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12. Considerations for high field strength scanners (3T and above)

The use of higher field strength units in a clinical setting is increasing. The increased signal-to-noise ratio (SNR) gained offers many advantages in clinical scanning. However, there are also further safety considerations and employers and staff need to be fully conversant with these. Staff will require further training in order to ensure patient safety. Employers should conduct a comprehensive risk assessment prior to the use of a new high field strength installation and there should be an independent set of local rules created.

12.1 Implantable medical and non medical objects

  • There must be no assumption made that because a device or implant is safe at 1.5T it will still be safe at field strengths of 3T and above.  Departments should proceed with caution and if they are unable to obtain the required information then scanning should not take place.

Departments should ensure that the implant or device has been tested up to the required field strength. For those listed as conditional at field strengths of 3T, departments should be fully aware of the conditions under which the device or implant can be safely scanned in liaison with the MR safety expert and manufacturer. A record of all implants and their MR safety status should be included within the local rules alongside processes for scanning patients with MR conditional implants.

12.2 Projectile and attractive forces

The attractive force on a ferromagnetic object is proportional to the spatial gradient of the magnetic field. This is normally steeper at higher fields particularly since active shielding is used to reduce the extent of the stray fields around the scanner. Therefore, objects including implants that have been found to be safe to use in the presence of 1.5 T systems may not be so with 3 T systems.15

  • Departments will need to reassess all equipment for use in 3T units that has been proved to be safe in 1.5T units.  In particular, any equipment that is found to be conditionally safe at 3T must be carefully assessed, as the distance that an object can be safely kept from the magnet will alter at the higher field strength.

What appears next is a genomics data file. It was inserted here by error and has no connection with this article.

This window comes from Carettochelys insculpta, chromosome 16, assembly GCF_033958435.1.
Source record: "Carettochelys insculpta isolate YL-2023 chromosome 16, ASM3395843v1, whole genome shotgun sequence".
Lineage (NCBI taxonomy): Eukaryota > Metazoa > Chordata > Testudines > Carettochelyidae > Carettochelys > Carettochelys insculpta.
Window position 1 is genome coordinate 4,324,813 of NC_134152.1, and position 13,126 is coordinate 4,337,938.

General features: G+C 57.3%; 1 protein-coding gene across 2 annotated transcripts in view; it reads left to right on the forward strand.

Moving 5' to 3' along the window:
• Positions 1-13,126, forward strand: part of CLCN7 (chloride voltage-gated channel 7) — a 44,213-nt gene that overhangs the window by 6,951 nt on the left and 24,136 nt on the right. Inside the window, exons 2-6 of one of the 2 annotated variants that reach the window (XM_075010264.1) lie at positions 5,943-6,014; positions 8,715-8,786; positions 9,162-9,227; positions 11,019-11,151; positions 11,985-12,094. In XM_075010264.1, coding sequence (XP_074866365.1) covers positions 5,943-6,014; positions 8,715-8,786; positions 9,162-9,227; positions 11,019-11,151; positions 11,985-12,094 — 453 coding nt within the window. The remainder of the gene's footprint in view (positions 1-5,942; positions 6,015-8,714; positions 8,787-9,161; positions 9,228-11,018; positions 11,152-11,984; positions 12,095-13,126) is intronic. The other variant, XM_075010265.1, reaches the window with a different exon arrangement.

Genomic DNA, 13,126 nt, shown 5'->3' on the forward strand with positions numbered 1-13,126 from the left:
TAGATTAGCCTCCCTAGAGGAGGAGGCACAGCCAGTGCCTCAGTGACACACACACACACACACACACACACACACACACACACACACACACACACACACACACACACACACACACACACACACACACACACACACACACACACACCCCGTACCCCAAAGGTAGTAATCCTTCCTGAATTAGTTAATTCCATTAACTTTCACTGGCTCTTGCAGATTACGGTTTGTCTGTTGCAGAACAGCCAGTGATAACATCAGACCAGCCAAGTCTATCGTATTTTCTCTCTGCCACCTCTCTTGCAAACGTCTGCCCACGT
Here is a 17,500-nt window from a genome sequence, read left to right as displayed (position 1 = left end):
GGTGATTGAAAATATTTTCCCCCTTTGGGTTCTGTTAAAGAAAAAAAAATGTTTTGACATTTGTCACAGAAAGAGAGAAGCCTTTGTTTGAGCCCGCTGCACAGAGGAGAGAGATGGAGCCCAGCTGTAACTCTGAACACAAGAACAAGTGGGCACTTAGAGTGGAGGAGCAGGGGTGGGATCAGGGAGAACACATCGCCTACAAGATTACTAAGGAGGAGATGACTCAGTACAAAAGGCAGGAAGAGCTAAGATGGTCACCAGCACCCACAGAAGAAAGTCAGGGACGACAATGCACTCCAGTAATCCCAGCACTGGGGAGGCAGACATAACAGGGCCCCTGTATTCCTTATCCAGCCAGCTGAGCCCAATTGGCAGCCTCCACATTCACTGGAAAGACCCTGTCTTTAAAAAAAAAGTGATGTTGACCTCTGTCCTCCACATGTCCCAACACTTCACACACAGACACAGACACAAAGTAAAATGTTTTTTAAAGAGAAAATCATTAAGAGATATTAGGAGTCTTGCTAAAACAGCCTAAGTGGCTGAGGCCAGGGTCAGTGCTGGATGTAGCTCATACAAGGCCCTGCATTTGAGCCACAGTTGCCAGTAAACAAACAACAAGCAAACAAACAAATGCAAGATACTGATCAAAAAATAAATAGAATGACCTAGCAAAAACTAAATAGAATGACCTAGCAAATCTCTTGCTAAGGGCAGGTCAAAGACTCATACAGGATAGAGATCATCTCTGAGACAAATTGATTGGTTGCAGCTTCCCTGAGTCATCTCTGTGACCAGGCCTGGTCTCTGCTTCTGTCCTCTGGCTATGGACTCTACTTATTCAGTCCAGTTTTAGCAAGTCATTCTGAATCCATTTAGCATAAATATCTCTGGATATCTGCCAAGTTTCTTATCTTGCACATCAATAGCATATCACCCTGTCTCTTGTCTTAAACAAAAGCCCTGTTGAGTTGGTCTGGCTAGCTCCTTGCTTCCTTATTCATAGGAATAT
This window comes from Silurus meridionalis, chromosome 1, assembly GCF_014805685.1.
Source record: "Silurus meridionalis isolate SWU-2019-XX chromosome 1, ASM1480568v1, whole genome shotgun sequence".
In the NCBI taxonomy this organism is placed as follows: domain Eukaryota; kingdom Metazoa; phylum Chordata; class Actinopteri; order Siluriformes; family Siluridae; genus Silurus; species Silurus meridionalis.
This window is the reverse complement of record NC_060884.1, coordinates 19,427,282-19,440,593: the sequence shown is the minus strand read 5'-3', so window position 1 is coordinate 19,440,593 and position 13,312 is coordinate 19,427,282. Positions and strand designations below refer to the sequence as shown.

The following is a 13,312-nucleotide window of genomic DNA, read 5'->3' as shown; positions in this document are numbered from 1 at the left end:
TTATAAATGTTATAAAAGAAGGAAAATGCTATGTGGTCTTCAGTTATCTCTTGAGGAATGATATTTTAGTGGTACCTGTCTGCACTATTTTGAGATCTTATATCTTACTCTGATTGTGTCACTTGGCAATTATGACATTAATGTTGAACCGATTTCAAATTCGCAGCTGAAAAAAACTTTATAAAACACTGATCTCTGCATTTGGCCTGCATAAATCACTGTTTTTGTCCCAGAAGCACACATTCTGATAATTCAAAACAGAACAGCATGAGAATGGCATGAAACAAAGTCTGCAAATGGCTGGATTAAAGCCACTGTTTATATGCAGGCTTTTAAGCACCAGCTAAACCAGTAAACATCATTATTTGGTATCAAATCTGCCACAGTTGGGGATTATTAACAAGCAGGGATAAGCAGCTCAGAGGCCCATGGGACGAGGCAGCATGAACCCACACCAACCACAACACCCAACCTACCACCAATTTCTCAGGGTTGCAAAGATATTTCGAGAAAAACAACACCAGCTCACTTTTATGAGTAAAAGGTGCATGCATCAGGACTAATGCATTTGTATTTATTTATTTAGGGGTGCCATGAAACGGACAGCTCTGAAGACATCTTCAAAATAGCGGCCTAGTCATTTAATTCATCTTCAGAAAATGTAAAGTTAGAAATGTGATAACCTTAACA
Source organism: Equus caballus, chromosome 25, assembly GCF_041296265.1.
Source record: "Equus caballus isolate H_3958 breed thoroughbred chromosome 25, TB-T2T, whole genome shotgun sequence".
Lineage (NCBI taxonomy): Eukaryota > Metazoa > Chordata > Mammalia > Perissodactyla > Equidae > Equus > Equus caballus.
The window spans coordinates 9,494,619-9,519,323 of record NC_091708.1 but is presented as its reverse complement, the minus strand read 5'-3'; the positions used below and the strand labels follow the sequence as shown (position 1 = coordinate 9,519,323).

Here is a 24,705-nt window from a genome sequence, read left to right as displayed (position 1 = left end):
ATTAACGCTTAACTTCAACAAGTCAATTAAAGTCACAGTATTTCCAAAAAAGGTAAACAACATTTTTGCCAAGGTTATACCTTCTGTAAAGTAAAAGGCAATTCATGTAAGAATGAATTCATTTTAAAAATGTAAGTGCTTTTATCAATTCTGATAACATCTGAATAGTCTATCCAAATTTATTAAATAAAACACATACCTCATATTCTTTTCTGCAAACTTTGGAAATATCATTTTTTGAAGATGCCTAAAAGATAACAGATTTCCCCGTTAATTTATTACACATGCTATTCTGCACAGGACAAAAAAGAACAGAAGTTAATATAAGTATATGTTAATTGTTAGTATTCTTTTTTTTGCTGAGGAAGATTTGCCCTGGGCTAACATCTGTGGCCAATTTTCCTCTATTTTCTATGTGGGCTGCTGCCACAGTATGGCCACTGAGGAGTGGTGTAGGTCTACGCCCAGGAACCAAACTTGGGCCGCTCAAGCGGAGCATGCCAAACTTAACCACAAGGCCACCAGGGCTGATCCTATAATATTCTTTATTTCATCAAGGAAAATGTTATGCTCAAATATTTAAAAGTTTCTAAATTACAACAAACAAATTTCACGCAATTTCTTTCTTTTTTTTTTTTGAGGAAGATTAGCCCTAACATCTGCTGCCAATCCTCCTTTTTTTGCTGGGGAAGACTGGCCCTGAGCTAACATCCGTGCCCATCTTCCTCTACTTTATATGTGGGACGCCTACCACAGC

Equipment should be clearly labelled as detailed in section 5.7

12.3 Specific Absorption Rate (SAR)

SAR is the measurement of energy deposited by an RF field in a given mass of tissue. SAR increases quadratically with field strengths. When using RF-intensive pulse sequences, such as Fast Spin Echo (FSE), Echo Planar Imaging (EPI) and Fluid-Attenuated Inversion Recovery (FLAIR) then SAR limits can quickly be reached, therefore, extra precautions should be taken to ensure patient safety. Manufacturers have developed many SAR reducing sequences and staff should be fully conversant with their use. See also section 7.1.1.

12.4 Peripheral Nerve Stimulation (PNS)

This effect is increased at 3T and the radiographer should be aware of methods to reduce this, by means of patient positioning, sequence selection and parameter manipulation if required.

12.5 Acoustic noise

The noise levels generated in a 3T system approaches twice those generated by a 1.5Tsystem and can be in excess of 130 dBA. Higher gradient performance at 3T scanning also causes higher sound pressure levels.

12.6 Pregnancy

Please also refer to section 11.

12.6.1 Scanning of pregnant patients at 3T

Departments need to carefully assess the risks and benefits prior to making the decision to scan at the higher field strength: they should consider whether scanning at lower field strength such as 1.5T would adequately answer the clinical question. The decision to scan a pregnant patient at 3T should be clearly documented and the risks and benefits discussed with the patient. 

12.6.2 Acoustic noise exposure and the foetus

Please refer to section 2.6.2 of the MHRA Guidance2

12.6.3 Pregnant staff in high field strength units

Please refer to section 11.5

12.7 Design and planning of a high field strength unit

Where a department has several MR scanners of different field strengths, the design and layout of the unit should reflect the caution needed when imaging a patient who has an implant or device that is safe to scan only at the lower field strength in order to avoid the possibility of the patient entering the higher field strength unit. Accurate and clear labelling of distinct areas should be employed and local rules should reflect the need for a strict pattern of working that avoids patients being inadvertently scanned on the higher field strength scanner.

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